Tonight is the night! Finally, after these long weeks of whirlwind dating and years of spinsterhood, Emily Maynard will choose her one true love, either Jef Holm or Arie Luyendyk, Jr. He will propose atop some picturesque vista overlooking some exotic locale. He might cry, she will probably cry, and, if you believe Chris Harrison’s inevitable post-game wrap-up, American will also cry, tears of joy. Finally, Emily, our sweetheart, will have her happy ending as she rides off into the sunset with her new fiancée.
Of course, the Internet is swirling with rumors that Emily will end up alone at the end of the night, but this is almost certainly not the case. More trusted sources promise “a happy ending” and some have already pegged the show’s “winner.” I’m more inclined to believe the latter because an unhappy ending just would not fit with the narrative of Emily’s journey.
Each season, fans of the show are treated to not just a new Bachelor/ette but a new theme, the story that directs the action for the following episodes. These tend to be subtly gendered. Brad had to get back in the game after being heartbroken; Ben had to learn to love after the loss of his father. On the other hand, Ali had to put aside her career ambitions and Ashley had to let her guard down to find love. The theme of Emily’s season, of course, was her search for a father for Ricki.
At this point, she almost has no choice except to come home with a man; it would be too jarring with the narrative for anything else. Take, for instance, Anne-Marie Slaughter’s recent addition to the ongoing “Can women have it all?!” discussion. Depending on your point of view, Slaughter argued either a resounding “No, don’t even bother, ladies!” or “Maybe, if you have the right husband.” The essential problem with this article and similar ones is that they espouse and strengthen a very narrow definition of “having it all” -- it only means having a nuclear family composed of a working, married male/female pair and their offspring.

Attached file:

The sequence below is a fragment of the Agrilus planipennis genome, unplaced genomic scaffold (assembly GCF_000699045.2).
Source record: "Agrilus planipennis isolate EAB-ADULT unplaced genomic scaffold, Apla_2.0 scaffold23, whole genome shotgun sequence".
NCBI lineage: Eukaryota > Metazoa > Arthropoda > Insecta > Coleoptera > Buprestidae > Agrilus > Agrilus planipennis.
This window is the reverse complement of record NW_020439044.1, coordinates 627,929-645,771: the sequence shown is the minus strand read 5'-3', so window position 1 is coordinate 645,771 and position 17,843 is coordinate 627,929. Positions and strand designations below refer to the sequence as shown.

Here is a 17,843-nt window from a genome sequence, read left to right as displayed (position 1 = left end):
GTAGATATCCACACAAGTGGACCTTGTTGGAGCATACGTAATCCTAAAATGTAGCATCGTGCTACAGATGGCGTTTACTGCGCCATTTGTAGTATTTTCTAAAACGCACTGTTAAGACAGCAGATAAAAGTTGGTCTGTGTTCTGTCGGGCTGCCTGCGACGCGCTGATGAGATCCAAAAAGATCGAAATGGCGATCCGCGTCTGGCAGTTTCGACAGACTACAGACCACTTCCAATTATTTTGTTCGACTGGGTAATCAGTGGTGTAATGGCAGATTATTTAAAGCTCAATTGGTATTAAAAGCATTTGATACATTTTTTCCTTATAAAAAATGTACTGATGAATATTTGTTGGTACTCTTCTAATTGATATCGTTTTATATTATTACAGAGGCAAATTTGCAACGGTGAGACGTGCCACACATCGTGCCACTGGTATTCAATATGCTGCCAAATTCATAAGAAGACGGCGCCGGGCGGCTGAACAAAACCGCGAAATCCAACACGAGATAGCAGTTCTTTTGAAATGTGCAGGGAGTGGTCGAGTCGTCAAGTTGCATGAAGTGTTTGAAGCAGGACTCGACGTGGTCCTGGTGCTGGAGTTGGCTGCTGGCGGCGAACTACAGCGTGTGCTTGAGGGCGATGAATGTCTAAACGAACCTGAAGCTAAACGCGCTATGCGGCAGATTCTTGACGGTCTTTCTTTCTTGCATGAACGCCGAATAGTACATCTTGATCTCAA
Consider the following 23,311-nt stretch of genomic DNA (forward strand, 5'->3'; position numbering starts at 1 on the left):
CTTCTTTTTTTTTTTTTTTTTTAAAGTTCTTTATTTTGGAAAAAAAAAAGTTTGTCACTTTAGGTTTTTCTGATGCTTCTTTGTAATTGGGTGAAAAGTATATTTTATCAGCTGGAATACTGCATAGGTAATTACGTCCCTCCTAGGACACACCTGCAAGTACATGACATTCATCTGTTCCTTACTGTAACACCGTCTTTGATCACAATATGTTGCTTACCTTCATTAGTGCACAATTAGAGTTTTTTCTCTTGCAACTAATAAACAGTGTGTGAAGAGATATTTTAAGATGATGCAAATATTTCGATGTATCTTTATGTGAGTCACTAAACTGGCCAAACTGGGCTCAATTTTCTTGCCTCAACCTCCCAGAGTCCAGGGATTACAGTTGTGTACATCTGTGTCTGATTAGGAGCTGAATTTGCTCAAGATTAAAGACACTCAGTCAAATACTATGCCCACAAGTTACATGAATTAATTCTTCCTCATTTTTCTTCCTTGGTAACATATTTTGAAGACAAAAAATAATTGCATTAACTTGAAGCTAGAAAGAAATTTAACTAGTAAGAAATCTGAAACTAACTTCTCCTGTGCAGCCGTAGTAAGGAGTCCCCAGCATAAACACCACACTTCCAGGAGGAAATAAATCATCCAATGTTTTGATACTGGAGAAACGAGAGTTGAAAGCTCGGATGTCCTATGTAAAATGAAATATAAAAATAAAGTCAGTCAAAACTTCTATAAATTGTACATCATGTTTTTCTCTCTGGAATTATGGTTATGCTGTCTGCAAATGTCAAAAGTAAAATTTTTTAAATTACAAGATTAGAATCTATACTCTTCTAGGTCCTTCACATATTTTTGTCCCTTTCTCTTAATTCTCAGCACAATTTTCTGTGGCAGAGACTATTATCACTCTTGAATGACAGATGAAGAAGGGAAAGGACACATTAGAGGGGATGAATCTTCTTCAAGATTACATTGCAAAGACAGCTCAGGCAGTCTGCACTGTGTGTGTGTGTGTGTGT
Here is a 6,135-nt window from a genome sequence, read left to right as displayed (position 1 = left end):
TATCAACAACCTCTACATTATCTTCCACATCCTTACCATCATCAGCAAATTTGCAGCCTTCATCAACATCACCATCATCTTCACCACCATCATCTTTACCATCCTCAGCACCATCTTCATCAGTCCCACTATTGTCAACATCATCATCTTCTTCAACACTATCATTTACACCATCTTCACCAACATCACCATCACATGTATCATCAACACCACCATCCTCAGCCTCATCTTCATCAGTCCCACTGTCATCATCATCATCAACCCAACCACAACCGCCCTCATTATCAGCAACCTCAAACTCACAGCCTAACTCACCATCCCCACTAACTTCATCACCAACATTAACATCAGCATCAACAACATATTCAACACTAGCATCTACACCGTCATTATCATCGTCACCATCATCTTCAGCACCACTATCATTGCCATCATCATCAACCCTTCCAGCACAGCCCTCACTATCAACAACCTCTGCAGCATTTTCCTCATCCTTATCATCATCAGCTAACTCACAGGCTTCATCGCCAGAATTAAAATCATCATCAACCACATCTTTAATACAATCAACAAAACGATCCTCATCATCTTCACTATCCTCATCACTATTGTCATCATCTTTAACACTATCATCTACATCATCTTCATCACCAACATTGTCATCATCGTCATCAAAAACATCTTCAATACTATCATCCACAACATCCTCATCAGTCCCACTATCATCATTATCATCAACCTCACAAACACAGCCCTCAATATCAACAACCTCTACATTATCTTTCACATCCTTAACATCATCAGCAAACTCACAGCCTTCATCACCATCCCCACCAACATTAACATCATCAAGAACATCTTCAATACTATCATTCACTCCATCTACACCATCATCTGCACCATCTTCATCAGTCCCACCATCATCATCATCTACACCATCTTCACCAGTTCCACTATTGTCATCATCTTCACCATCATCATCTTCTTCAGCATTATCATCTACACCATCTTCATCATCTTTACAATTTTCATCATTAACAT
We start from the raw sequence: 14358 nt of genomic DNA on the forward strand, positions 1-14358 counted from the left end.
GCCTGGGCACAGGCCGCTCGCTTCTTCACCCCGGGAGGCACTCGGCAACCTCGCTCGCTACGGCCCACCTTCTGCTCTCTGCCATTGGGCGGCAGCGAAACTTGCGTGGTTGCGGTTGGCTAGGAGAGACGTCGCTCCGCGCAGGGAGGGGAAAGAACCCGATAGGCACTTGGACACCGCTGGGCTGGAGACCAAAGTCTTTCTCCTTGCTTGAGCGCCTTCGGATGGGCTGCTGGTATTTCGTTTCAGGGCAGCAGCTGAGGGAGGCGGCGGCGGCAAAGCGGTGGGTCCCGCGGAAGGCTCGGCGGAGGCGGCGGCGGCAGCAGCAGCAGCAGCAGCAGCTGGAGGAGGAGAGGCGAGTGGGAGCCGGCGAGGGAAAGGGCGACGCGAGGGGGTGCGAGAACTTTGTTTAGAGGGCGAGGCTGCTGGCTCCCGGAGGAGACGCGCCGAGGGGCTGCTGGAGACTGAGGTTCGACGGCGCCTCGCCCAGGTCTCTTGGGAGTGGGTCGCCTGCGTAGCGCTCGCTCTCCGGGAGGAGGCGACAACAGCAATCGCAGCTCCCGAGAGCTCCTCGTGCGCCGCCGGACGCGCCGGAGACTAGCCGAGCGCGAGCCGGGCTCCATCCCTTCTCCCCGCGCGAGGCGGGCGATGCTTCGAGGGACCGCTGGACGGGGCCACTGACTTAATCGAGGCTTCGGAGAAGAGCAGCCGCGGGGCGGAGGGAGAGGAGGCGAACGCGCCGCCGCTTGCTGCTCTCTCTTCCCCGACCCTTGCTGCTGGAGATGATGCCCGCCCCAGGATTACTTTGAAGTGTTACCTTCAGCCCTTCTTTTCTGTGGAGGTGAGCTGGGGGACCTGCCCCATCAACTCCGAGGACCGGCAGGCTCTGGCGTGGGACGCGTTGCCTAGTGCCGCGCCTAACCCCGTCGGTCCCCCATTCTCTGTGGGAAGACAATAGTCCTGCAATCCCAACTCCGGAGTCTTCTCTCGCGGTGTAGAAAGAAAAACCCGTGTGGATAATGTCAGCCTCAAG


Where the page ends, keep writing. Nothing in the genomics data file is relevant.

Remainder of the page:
At first glance, some might have mistaken Emily Maynard for “having it all”. In a few episodes, we had a glimpse of her enormous house, her beaming mother and daughter, her loyal friends, and hints of a successful career. In another life, Emily could make her way in the world, maybe even some fame, with these qualities alone; instead, she told America that she’s deeply unhappy, woefully incomplete without a husband. And we believed her. How could we not believe her when some of the most successful women in the world, like Slaughter, are upholding the importance of finding a man?
Fortunately, we know that all will be soon remedied. A wonderfully happy ending for all is in store tonight - Emily will finally be that much closer to getting the missing and most important piece of her life, a husband.